We used laboratory normative data (table 2) collected from 35 control subjects (age range 19–59, mean 32 (SD11)) for tibial nerve SEPs2 and from 20 control subjects (age range 19–47, mean 23.9 (SD 5.2)) for common peroneal nerve SEPs.8
To assess the conduction time in somatosensory pathways we measured the peak latencies of the following common peroneal nerve SEPs: cauda equina response (CE), spinal N14, and cortical P27; and of the following tibial nerve SEPs: cauda equina response (CE), spinal N24, and cortical P40. CE-P40 and CE-P27 interpeak intervals were also calculated. Because the CE-P40 and CE-P27 were less significantly correlated with the height of the subjects than were the P40 and P27 latencies, only patients showing the complete loss of cortical responses as well as those who showed definitely prolonged CE-P40 or CE-P27 interpeak values were considered as having abnormal scalp SEPs.2
The SEPs were abnormal in all patients (table 1). Tibial nerve SEP abnormalities concerned the N24 lumbar response (absent) and the scalp P40 potential (CE-P40 interval prolonged, absent P40). N24 was abnormal in eight patients (14 lower limbs). P40 was abnormal in 11 patients (22 lower limbs). Common peroneal nerve SEP abnormalities concerned the N14 lumbar response (absent) and the scalp P27 potential (CE-P27 interval prolonged, absent P27). N14 was abnormal in 11 patients (20 lower limbs). P27 was abnormal in 11 patients (22 lower limbs).
SEP: RADIOLOGICAL CORRELATION
Of the two patients with cord compression above the 12th thoracic vertebra, one (patient 2) showed normal spinal responses, whereas the other (patient 1) had abnormal spinal responses to tibial as well as common peroneal nerve stimulation.
All 10 patients with lesions involving the 12th thoracic vertebra showed abnormal N14 response to common peroneal nerve stimulation (fig1); moreover, five patients (3, 4, 5, 10, and 12) also had abnormal N24 response to tibial nerve stimulation.
Lastly, the two patients with lesions involving the first lumbar vertebra always showed normal spinal responses to common peroneal nerve stimulation and abnormal spinal responses to tibial nerve stimulation (fig 2).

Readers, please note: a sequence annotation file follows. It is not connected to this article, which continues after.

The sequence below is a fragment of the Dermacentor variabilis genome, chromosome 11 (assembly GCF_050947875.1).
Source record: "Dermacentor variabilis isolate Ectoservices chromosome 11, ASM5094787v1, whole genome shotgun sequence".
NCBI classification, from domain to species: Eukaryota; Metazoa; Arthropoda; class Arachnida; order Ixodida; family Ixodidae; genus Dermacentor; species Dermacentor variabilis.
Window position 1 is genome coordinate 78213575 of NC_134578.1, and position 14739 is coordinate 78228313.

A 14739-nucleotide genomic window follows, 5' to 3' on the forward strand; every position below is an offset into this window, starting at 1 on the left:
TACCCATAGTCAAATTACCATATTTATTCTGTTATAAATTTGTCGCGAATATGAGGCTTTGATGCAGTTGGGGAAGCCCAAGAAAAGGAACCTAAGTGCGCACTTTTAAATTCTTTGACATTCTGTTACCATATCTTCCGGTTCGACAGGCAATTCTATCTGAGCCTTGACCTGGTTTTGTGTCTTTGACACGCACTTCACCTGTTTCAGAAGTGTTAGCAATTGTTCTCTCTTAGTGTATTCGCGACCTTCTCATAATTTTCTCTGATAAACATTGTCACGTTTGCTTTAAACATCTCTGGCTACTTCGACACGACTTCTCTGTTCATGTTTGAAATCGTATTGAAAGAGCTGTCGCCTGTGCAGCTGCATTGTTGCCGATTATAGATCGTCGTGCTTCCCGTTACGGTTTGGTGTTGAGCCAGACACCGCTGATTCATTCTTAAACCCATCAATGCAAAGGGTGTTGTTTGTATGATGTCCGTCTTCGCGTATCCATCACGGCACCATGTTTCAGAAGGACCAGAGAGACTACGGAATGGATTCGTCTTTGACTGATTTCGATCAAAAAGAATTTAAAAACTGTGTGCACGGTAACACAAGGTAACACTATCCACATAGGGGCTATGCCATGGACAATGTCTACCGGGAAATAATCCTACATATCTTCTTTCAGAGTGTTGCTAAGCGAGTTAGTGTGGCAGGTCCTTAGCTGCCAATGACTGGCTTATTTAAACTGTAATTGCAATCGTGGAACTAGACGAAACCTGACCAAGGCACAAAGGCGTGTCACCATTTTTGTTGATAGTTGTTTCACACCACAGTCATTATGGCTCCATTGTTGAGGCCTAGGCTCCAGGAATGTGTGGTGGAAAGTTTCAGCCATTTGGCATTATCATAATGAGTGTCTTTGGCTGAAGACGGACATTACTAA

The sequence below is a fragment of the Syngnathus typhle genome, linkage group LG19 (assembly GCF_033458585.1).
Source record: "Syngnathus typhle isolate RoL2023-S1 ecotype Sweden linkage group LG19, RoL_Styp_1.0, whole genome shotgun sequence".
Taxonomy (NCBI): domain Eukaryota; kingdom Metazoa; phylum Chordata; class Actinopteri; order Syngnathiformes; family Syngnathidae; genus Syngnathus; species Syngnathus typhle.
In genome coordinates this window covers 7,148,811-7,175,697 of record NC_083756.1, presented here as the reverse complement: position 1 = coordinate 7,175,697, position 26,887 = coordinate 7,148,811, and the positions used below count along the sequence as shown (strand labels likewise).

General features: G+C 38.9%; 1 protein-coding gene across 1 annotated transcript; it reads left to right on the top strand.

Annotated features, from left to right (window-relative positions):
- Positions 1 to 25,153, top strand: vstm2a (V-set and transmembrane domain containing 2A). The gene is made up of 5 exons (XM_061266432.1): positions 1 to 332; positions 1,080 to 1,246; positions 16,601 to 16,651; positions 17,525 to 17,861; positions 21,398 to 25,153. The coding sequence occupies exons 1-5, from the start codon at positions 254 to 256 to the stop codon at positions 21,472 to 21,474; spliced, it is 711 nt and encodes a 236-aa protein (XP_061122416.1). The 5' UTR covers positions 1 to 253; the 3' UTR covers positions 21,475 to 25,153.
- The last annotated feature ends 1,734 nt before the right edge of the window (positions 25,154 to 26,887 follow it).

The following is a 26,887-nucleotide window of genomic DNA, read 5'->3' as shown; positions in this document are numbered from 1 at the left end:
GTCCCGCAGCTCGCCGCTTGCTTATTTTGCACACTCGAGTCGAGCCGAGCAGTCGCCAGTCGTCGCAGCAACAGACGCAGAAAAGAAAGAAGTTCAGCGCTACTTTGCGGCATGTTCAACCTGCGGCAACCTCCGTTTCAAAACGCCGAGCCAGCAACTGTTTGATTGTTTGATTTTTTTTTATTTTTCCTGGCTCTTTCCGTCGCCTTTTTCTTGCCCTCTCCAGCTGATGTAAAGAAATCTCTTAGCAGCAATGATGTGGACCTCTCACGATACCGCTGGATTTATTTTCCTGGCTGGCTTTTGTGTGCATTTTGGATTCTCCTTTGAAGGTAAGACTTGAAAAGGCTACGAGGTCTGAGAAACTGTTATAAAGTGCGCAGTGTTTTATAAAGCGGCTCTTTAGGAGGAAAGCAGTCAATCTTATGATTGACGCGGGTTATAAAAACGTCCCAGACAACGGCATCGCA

SEP: CLINICAL CORRELATION
Absent N14 after common peroneal nerve stimulation correlated significantly with reduced patellar reflex (Fisher's test, p=0.012). Absent N24 correlated significantly with reduced ankle reflex (Fisher's test, p=0.023).
This study shows that the recording of spinal responses after multisegmental lower limb stimulation can improve the SEP localisation power in focal lesions of the lumbosacral cord. We have found a low percentage of N24 abnormalities after tibial nerve stimulation (50%), whereas the combined utilisation of tibial and common peroneal nerve stimulation allowed us to detect abnormalities of the spinal response in all but one patient. All our patients had post-traumatic fractures or acute disc herniations, involving, in most cases, the thoracic rather than the lumbar spine. Although the correspondence between vertebral bodies and cord myelomeres is highly variable, it is generally agreed that lumbar myelomeres are located at the level of the last thoracic vertebra, whereas sacral myelomeres correspond to the first lumbar vertebra.9 As the dorsal root innervation of the common peroneal nerve is from lumbar myelomeres,10whereas sacral myelomeres mainly contribute to the tibial nerve,11 the high percentage of cord compression at the level of the 12th thoracic vertebra could explain why, in our patients, the spinal response was more often affected after common peroneal nerve than tibial nerve stimulation. Instead, in a previous paper,2 we described an abnormal N24 spinal response after tibial nerve stimulation in 10 out of 12 patients with definite lesions of the lumbar enlargement. This discrepancy can be easily explained, keeping in mind that most of these patients had vascular or neoplastic lesions largely involving the whole lumbosacral cord.
DORSAL HORN VERSUS DORSAL COLUMN DYSFUNCTIONS